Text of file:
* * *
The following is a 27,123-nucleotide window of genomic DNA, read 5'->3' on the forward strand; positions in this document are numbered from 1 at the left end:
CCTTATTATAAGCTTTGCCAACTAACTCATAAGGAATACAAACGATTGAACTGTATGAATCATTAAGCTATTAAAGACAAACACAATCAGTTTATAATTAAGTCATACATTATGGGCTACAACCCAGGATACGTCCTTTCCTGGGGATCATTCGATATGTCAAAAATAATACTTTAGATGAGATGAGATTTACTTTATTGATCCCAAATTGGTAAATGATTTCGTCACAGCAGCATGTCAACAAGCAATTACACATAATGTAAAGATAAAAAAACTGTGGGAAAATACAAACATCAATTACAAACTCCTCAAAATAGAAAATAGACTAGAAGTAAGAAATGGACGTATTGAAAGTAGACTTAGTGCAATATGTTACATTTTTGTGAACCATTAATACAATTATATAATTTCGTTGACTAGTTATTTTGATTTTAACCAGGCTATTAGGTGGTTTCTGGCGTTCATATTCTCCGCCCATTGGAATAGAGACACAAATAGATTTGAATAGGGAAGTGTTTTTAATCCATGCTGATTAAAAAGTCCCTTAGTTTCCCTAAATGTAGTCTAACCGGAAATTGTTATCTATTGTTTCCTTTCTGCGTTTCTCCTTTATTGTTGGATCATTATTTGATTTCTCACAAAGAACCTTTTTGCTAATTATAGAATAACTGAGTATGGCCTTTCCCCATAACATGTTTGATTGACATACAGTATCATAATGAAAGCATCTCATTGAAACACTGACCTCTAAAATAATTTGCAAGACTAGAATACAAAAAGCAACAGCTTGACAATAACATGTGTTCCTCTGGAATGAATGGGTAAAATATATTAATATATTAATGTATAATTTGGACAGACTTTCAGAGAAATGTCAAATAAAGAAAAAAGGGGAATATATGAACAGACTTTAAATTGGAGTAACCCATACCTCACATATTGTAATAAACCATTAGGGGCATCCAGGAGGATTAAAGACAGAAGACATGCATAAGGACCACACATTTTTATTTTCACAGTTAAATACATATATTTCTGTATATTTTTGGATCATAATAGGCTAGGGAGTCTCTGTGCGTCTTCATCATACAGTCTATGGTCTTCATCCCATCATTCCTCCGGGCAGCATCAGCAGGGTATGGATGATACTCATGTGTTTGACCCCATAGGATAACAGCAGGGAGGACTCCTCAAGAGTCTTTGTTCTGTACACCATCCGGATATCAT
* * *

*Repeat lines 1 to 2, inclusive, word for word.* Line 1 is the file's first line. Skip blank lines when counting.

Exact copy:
The following is a 27,123-nucleotide window of genomic DNA, read 5'->3' on the forward strand; positions in this document are numbered from 1 at the left end:
CCTTATTATAAGCTTTGCCAACTAACTCATAAGGAATACAAACGATTGAACTGTATGAATCATTAAGCTATTAAAGACAAACACAATCAGTTTATAATTAAGTCATACATTATGGGCTACAACCCAGGATACGTCCTTTCCTGGGGATCATTCGATATGTCAAAAATAATACTTTAGATGAGATGAGATTTACTTTATTGATCCCAAATTGGTAAATGATTTCGTCACAGCAGCATGTCAACAAGCAATTACACATAATGTAAAGATAAAAAAACTGTGGGAAAATACAAACATCAATTACAAACTCCTCAAAATAGAAAATAGACTAGAAGTAAGAAATGGACGTATTGAAAGTAGACTTAGTGCAATATGTTACATTTTTGTGAACCATTAATACAATTATATAATTTCGTTGACTAGTTATTTTGATTTTAACCAGGCTATTAGGTGGTTTCTGGCGTTCATATTCTCCGCCCATTGGAATAGAGACACAAATAGATTTGAATAGGGAAGTGTTTTTAATCCATGCTGATTAAAAAGTCCCTTAGTTTCCCTAAATGTAGTCTAACCGGAAATTGTTATCTATTGTTTCCTTTCTGCGTTTCTCCTTTATTGTTGGATCATTATTTGATTTCTCACAAAGAACCTTTTTGCTAATTATAGAATAACTGAGTATGGCCTTTCCCCATAACATGTTTGATTGACATACAGTATCATAATGAAAGCATCTCATTGAAACACTGACCTCTAAAATAATTTGCAAGACTAGAATACAAAAAGCAACAGCTTGACAATAACATGTGTTCCTCTGGAATGAATGGGTAAAATATATTAATATATTAATGTATAATTTGGACAGACTTTCAGAGAAATGTCAAATAAAGAAAAAAGGGGAATATATGAACAGACTTTAAATTGGAGTAACCCATACCTCACATATTGTAATAAACCATTAGGGGCATCCAGGAGGATTAAAGACAGAAGACATGCATAAGGACCACACATTTTTATTTTCACAGTTAAATACATATATTTCTGTATATTTTTGGATCATAATAGGCTAGGGAGTCTCTGTGCGTCTTCATCATACAGTCTATGGTCTTCATCCCATCATTCCTCCGGGCAGCATCAGCAGGGTATGGATGATACTCATGTGTTTGACCCCATAGGATAACAGCAGGGAGGACTCCTCAAGAGTCTTTGTTCTGTACACCATCCGGATATCAT